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The role of small carnivores in the movement of bones: implications for the Pampas archaeofaunal record, Argentina

  • M. A. Gutiérrez
  • C. A. Kaufmann
  • M. E. González
  • N. A. Scheifler
  • D. J. Rafuse
  • A. Massigoge
  • M. C. Álvarez
Original Paper

Abstract

The use of the same spaces and prey by humans and carnivores often leads to the formation of complex faunal assemblages, in which the anatomical and taxonomic composition results from the combined action of these agents. The aim of this paper is to evaluate bone movement based on actualistic research in the Pampas region of Argentina, with an emphasis on the action of carnivores as agents responsible for transport and accumulation of bone. Number of taxa, percentage of specimens affected by carnivores in each environmental context, skeletal representation and carnivore modifications on European hare from the hills and the coast, and bone movement are discussed. The implications of our actualistic results for the regional archaeological record are also addressed. All of the sampled environments presented evidence of carnivore modifications, with percentages between 9 % (coast) and 40 % (hills). This information demonstrates that this agent plays an active role in the formation of modern bone assemblages in the Pampas region and provides a frame of reference for exploring interpretations about the low percentages of carnivore activity recorded in the archaeological record of the region. We argue that carnivores not only modify an assemblage by incorporating or destroying bones, but also by moving them to other locations. Consequently, carnivore effects on site formation in the Pampas region should not be underestimated when their marks are scarce.

Keywords

Pampas region Actualistic research Small carnivores Bone movement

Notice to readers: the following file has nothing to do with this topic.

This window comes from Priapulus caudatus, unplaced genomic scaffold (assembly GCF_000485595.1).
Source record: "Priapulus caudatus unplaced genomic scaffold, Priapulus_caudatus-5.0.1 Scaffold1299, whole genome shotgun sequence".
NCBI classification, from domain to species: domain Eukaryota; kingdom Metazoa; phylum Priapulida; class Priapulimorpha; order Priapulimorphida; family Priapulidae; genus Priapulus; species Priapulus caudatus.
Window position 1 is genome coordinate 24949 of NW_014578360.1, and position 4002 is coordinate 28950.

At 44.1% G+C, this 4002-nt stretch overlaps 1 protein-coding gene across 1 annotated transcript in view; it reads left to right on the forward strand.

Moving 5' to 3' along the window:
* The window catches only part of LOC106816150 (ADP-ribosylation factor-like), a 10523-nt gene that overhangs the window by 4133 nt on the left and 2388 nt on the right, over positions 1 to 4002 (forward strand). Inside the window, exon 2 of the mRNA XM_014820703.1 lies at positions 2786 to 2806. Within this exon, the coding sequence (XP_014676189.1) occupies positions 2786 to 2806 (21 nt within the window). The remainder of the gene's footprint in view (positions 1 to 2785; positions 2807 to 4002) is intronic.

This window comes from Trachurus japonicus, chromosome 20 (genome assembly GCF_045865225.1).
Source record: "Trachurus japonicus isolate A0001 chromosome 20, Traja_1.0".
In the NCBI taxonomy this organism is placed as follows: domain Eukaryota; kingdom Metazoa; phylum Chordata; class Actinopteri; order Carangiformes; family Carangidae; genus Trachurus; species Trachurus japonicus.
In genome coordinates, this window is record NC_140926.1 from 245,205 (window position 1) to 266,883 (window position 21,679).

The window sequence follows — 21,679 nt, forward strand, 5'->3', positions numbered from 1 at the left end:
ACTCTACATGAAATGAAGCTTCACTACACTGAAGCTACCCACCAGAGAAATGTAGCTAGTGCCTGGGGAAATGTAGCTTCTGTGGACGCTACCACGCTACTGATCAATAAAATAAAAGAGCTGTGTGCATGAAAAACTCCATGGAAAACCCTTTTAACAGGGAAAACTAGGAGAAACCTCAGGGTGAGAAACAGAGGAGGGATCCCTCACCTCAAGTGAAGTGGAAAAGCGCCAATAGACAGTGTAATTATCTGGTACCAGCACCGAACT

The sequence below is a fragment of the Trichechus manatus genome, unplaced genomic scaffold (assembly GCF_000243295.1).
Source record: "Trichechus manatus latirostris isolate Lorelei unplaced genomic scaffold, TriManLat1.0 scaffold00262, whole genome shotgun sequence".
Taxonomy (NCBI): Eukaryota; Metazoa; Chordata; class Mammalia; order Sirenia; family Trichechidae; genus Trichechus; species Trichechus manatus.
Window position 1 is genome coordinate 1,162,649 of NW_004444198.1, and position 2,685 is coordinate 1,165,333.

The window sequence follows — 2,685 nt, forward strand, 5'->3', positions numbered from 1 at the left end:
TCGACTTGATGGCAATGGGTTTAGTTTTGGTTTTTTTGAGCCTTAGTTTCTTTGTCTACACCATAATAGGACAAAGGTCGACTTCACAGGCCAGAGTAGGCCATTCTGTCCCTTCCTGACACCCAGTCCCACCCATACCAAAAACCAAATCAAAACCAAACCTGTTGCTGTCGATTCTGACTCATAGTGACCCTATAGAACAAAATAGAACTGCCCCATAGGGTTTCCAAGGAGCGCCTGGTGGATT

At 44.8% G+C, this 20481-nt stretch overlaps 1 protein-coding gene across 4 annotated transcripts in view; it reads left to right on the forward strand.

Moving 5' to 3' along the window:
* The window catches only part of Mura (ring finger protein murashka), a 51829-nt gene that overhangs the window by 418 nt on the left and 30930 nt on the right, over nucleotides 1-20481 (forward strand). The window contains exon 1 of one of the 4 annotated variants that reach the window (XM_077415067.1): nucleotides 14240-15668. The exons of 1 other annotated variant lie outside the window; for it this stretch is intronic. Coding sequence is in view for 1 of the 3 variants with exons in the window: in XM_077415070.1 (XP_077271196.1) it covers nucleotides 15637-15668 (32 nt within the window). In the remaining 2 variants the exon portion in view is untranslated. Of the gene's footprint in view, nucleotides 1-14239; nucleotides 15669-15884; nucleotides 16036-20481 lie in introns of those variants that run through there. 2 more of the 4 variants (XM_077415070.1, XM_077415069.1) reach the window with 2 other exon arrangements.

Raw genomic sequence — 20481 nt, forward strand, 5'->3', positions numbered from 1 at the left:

Notes

Acknowledgments

Financial support for this research was granted by the Agencia de Promoción Científica y Tecnológica, Argentina (PICT 2013-0119 and PICT 2008-0814) and Consejo Nacional de Investigaciones Científicas y Técnicas, Argentina (PIP 112-200801-00291). INCUAPA-CONICET provided institutional support. We are grateful to Dr. Pablo Messineo, Dra. Verónica Aldazabal, and Dr. Mariano Bonomo for allowing us to conduct our taphonomic observations in their archaeological study areas; to Dra. Luciana Stoessel for her contribution to taxonomic fish determination; and to Juan Manuel Rodríguez for his assistance during fieldwork.

Supplementary material

12520_2015_272_MOESM1_ESM.docx (15 kb)
Online Resource 1 (DOCX 14 kb)
12520_2015_272_MOESM2_ESM.docx (22 kb)
Online Resource 2 (DOCX 21 kb)
12520_2015_272_MOESM3_ESM.docx (14 kb)
Online Resource 3 (DOCX 13.7 kb)
12520_2015_272_Fig7_ESM.gif (153 kb)
Online Resource 4

Bones with evidence of both anthropic and carnivore marks. Upper images: sheep bones, (A) atlas (B) humerus (C) tibia; Lower images: chicken bones, (D) tibial tarsal (E) femur, (F) fibula, (G) pelvis (GIF 152 kb)

12520_2015_272_MOESM4_ESM.tif (8.7 mb)
High resolution image (TIFF 8916 kb)
12520_2015_272_MOESM5_ESM.docx (16 kb)
Online Resource 5 (DOCX 16.3 kb)

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Copyright information

© Springer-Verlag Berlin Heidelberg 2015

Authors and Affiliations

  • M. A. Gutiérrez
    • 1
  • C. A. Kaufmann
    • 1
  • M. E. González
    • 1
  • N. A. Scheifler
    • 1
  • D. J. Rafuse
    • 1
  • A. Massigoge
    • 1
  • M. C. Álvarez
    • 1
  1. 1.CONICET-INCUAPA, Facultad de Ciencias SocialesUniversidad Nacional del Centro de la Provincia de Buenos AiresOlavarríaArgentina

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